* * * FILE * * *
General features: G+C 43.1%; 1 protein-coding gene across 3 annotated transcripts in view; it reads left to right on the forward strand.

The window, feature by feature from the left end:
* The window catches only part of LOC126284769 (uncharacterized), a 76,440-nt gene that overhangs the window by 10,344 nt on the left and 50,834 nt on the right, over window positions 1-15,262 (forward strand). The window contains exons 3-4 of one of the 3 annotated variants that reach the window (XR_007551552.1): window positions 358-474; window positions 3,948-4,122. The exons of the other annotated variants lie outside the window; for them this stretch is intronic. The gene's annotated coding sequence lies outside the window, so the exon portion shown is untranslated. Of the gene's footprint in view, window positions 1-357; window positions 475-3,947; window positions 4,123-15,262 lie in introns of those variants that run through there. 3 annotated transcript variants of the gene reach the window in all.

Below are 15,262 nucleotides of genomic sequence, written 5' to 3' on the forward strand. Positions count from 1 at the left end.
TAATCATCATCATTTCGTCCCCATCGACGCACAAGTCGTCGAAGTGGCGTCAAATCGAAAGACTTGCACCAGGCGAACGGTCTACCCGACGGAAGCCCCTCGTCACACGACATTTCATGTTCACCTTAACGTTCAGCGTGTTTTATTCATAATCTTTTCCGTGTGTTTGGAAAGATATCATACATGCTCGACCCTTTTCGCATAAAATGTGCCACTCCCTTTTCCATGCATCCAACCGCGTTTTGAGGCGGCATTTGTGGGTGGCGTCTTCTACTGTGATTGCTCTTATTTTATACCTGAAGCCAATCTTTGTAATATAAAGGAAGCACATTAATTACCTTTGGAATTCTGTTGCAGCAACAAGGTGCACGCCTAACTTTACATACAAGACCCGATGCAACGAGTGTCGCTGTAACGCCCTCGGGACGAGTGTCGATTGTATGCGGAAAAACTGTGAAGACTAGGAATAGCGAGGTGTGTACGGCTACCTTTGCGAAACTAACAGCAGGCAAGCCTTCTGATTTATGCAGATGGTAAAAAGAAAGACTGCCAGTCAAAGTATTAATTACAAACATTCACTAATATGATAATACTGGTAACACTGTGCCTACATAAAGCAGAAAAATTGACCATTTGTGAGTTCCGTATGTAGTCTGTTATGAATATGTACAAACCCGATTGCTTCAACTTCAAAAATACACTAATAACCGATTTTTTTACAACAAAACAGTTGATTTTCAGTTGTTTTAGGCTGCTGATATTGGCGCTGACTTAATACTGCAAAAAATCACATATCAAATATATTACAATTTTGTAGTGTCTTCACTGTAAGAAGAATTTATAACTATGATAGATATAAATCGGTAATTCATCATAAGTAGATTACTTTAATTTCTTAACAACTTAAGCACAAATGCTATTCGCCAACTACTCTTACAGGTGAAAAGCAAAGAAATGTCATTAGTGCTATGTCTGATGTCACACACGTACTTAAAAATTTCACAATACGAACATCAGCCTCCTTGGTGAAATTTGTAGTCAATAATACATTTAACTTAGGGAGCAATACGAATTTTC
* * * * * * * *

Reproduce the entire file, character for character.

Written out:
General features: G+C 43.1%; 1 protein-coding gene across 3 annotated transcripts in view; it reads left to right on the forward strand.

The window, feature by feature from the left end:
* The window catches only part of LOC126284769 (uncharacterized), a 76,440-nt gene that overhangs the window by 10,344 nt on the left and 50,834 nt on the right, over window positions 1-15,262 (forward strand). The window contains exons 3-4 of one of the 3 annotated variants that reach the window (XR_007551552.1): window positions 358-474; window positions 3,948-4,122. The exons of the other annotated variants lie outside the window; for them this stretch is intronic. The gene's annotated coding sequence lies outside the window, so the exon portion shown is untranslated. Of the gene's footprint in view, window positions 1-357; window positions 475-3,947; window positions 4,123-15,262 lie in introns of those variants that run through there. 3 annotated transcript variants of the gene reach the window in all.

Below are 15,262 nucleotides of genomic sequence, written 5' to 3' on the forward strand. Positions count from 1 at the left end.
TAATCATCATCATTTCGTCCCCATCGACGCACAAGTCGTCGAAGTGGCGTCAAATCGAAAGACTTGCACCAGGCGAACGGTCTACCCGACGGAAGCCCCTCGTCACACGACATTTCATGTTCACCTTAACGTTCAGCGTGTTTTATTCATAATCTTTTCCGTGTGTTTGGAAAGATATCATACATGCTCGACCCTTTTCGCATAAAATGTGCCACTCCCTTTTCCATGCATCCAACCGCGTTTTGAGGCGGCATTTGTGGGTGGCGTCTTCTACTGTGATTGCTCTTATTTTATACCTGAAGCCAATCTTTGTAATATAAAGGAAGCACATTAATTACCTTTGGAATTCTGTTGCAGCAACAAGGTGCACGCCTAACTTTACATACAAGACCCGATGCAACGAGTGTCGCTGTAACGCCCTCGGGACGAGTGTCGATTGTATGCGGAAAAACTGTGAAGACTAGGAATAGCGAGGTGTGTACGGCTACCTTTGCGAAACTAACAGCAGGCAAGCCTTCTGATTTATGCAGATGGTAAAAAGAAAGACTGCCAGTCAAAGTATTAATTACAAACATTCACTAATATGATAATACTGGTAACACTGTGCCTACATAAAGCAGAAAAATTGACCATTTGTGAGTTCCGTATGTAGTCTGTTATGAATATGTACAAACCCGATTGCTTCAACTTCAAAAATACACTAATAACCGATTTTTTTACAACAAAACAGTTGATTTTCAGTTGTTTTAGGCTGCTGATATTGGCGCTGACTTAATACTGCAAAAAATCACATATCAAATATATTACAATTTTGTAGTGTCTTCACTGTAAGAAGAATTTATAACTATGATAGATATAAATCGGTAATTCATCATAAGTAGATTACTTTAATTTCTTAACAACTTAAGCACAAATGCTATTCGCCAACTACTCTTACAGGTGAAAAGCAAAGAAATGTCATTAGTGCTATGTCTGATGTCACACACGTACTTAAAAATTTCACAATACGAACATCAGCCTCCTTGGTGAAATTTGTAGTCAATAATACATTTAACTTAGGGAGCAATACGAATTTTC